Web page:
A picture of the Al Jazeera Media Institute's logo, on a white background.
Al Jazeera Journalism Review Published on: 13 May, 2024
Amid Increasing Pressure, Journalists in India Practice More Self-Censorship

In a country where nearly 970 million people are participating in a crucial general election, the state of journalism in India is under scrutiny. Journalists face harassment, self-censorship, and attacks, especially under the current Modi-led government. Mainstream media also practices self-censorship to avoid repercussions. The future of journalism in India appears uncertain, but hope lies in the resilience of independent media outlets.

Hanan Zaffa
Hanan Zaffar, Jyoti Thakur Published on: 25 Apr, 2024
Journalism in chains in Cameroon

Investigative journalists in Cameroon sometimes use treacherous means to navigate the numerous challenges that hamper the practice of their profession: the absence of the Freedom of Information Act, the criminalisation of press offenses, and the scare of the overly-broad anti-terrorism law.

Nalova Akua
Nalova Akua Published on: 12 Apr, 2024
The Perils of Journalism and the Rise of Citizen Media in Southeast Asia

Southeast Asia's media landscape is grim, with low rankings for internet and press freedom across the region. While citizen journalism has risen to fill the gaps, journalists - both professional and citizen - face significant risks due to government crackdowns and the collusion between tech companies and authorities to enable censorship and surveillance.

AJR Contributor Published on: 6 Apr, 2024
Silenced Voices: The Battle for Free Expression Amid India’s Farmer’s Protest

The Indian government's use of legal mechanisms to suppress dissenting voices and news reports raises questions about transparency and freedom of expression. The challenges faced by independent media in India indicate a broader narrative of controlling the narrative and stifling dissenting voices.

Suvrat Arora
Suvrat Arora Published on: 17 Mar, 2024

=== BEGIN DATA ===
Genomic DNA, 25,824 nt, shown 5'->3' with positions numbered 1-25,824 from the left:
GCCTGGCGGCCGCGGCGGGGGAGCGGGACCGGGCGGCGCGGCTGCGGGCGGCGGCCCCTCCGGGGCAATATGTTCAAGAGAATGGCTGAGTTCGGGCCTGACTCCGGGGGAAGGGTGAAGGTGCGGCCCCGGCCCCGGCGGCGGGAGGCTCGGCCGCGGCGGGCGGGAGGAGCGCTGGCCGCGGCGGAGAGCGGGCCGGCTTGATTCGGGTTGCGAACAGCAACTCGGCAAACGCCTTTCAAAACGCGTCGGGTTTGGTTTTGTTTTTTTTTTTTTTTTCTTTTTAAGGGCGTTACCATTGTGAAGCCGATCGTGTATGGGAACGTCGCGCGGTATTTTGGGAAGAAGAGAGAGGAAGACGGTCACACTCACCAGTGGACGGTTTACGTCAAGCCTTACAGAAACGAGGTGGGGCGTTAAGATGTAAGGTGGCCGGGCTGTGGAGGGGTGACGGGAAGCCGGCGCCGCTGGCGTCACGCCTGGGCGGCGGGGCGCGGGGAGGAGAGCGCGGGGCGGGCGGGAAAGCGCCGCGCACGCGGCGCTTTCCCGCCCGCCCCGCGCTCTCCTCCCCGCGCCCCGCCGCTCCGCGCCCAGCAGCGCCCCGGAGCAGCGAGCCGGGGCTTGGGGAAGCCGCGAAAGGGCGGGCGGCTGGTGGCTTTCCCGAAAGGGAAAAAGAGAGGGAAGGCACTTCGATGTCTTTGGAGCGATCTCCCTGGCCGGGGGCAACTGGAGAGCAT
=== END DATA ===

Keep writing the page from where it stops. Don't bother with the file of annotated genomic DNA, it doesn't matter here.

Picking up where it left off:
Targeting Truth: Assault on Female Journalists in Gaza

For female journalists in Palestine, celebrating international women's rights this year must take a backseat, as they continue facing the harsh realities of conflict. March 8th will carry little celebration for them, as they grapple with the severe risks of violence, mass displacement, and the vulnerability of abandonment amidst an ongoing humanitarian crisis. Their focus remains on bearing witness to human suffering and sharing stories of resilience from the frontlines, despite the personal dangers involved in their work.

Fatima Bashir
Fatima Bashir Published on: 14 Mar, 2024
A Woman's Journey Reporting on Pakistan's Thrilling Cholistan Desert Jeep Rally

A Woman's Voice in the Desert: Navigating the Spotlight

Anam Hussain
Anam Hussain Published on: 8 Mar, 2024
Breaking Barriers: The Rise of Citizen Journalists in India's Fight for Media Inclusion

Grassroots journalists from marginalized communities in India, including Dalits and Muslims, are challenging mainstream media narratives and bringing attention to underreported issues through digital outlets like The Mooknayak.

Hanan Zaffa
Hanan Zaffar, Jyoti Thakur Published on: 3 Mar, 2024
Silenced Voices and Digital Resilience: The Case of Quds Network

Unrecognized journalists in conflict zones face serious risks to their safety and lack of support. The Quds Network, a Palestinian media outlet, has been targeted and censored, but they continue to report on the ground in Gaza. Recognition and support for independent journalists are crucial.

Yousef Abu Watfe يوسف أبو وطفة
Yousef Abu Watfeh Published on: 21 Feb, 2024
Artificial Intelligence's Potentials and Challenges in the African Media Landscape

How has the proliferation of Artificial Intelligence impacted newsroom operations, job security and regulation in the African media landscape? And how are journalists in Africa adapting to these changes?

Derick M
Derick Matsengarwodzi Published on: 18 Feb, 2024
Media Blackout on Imran Khan and PTI: Analysing Pakistan's Election Press Restrictions

Implications and response to media censorship and the deliberate absence of coverage for the popular former Prime Minister, Imran Khan, and his party, Pakistan Tehreek-e-Insaf (PTI), in the media during the 2024 elections in Pakistan.

Anam Hussain
Anam Hussain Published on: 14 Feb, 2024
Digital Battlegrounds: The New Broadcasting Bill and Independent Journalism in India

New legislation in India threatens the freedom of independent journalism. The draft Broadcasting Services (Regulation) Bill, 2023 grants the government extensive power to regulate and censor content, potentially suppressing news critical of government policies.